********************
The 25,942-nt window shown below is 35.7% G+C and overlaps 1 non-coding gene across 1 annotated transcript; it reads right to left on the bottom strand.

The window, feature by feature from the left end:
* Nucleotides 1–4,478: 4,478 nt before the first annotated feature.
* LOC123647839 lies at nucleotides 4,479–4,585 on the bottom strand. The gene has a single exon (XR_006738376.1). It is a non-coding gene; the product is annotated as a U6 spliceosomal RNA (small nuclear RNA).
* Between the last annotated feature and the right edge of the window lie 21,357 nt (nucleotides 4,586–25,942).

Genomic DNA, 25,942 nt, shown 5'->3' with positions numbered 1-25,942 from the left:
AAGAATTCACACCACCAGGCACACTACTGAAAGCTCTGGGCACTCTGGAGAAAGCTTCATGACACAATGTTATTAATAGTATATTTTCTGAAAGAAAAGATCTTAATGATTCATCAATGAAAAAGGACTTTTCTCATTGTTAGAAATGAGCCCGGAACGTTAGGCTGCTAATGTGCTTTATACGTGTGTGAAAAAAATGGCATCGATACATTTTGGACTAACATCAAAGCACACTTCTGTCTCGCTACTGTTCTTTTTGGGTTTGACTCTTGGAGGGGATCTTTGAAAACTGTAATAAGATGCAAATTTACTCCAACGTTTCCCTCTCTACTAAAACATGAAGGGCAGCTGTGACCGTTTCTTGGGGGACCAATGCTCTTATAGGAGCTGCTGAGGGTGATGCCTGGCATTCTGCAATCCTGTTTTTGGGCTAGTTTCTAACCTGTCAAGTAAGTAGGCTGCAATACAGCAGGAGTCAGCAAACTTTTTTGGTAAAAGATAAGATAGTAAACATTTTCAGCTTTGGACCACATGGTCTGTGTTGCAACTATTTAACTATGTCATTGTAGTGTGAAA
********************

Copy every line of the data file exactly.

The 25,942-nt window shown below is 35.7% G+C and overlaps 1 non-coding gene across 1 annotated transcript; it reads right to left on the bottom strand.

The window, feature by feature from the left end:
* Nucleotides 1–4,478: 4,478 nt before the first annotated feature.
* LOC123647839 lies at nucleotides 4,479–4,585 on the bottom strand. The gene has a single exon (XR_006738376.1). It is a non-coding gene; the product is annotated as a U6 spliceosomal RNA (small nuclear RNA).
* Between the last annotated feature and the right edge of the window lie 21,357 nt (nucleotides 4,586–25,942).

Genomic DNA, 25,942 nt, shown 5'->3' with positions numbered 1-25,942 from the left:
AAGAATTCACACCACCAGGCACACTACTGAAAGCTCTGGGCACTCTGGAGAAAGCTTCATGACACAATGTTATTAATAGTATATTTTCTGAAAGAAAAGATCTTAATGATTCATCAATGAAAAAGGACTTTTCTCATTGTTAGAAATGAGCCCGGAACGTTAGGCTGCTAATGTGCTTTATACGTGTGTGAAAAAAATGGCATCGATACATTTTGGACTAACATCAAAGCACACTTCTGTCTCGCTACTGTTCTTTTTGGGTTTGACTCTTGGAGGGGATCTTTGAAAACTGTAATAAGATGCAAATTTACTCCAACGTTTCCCTCTCTACTAAAACATGAAGGGCAGCTGTGACCGTTTCTTGGGGGACCAATGCTCTTATAGGAGCTGCTGAGGGTGATGCCTGGCATTCTGCAATCCTGTTTTTGGGCTAGTTTCTAACCTGTCAAGTAAGTAGGCTGCAATACAGCAGGAGTCAGCAAACTTTTTTGGTAAAAGATAAGATAGTAAACATTTTCAGCTTTGGACCACATGGTCTGTGTTGCAACTATTTAACTATGTCATTGTAGTGTGAAA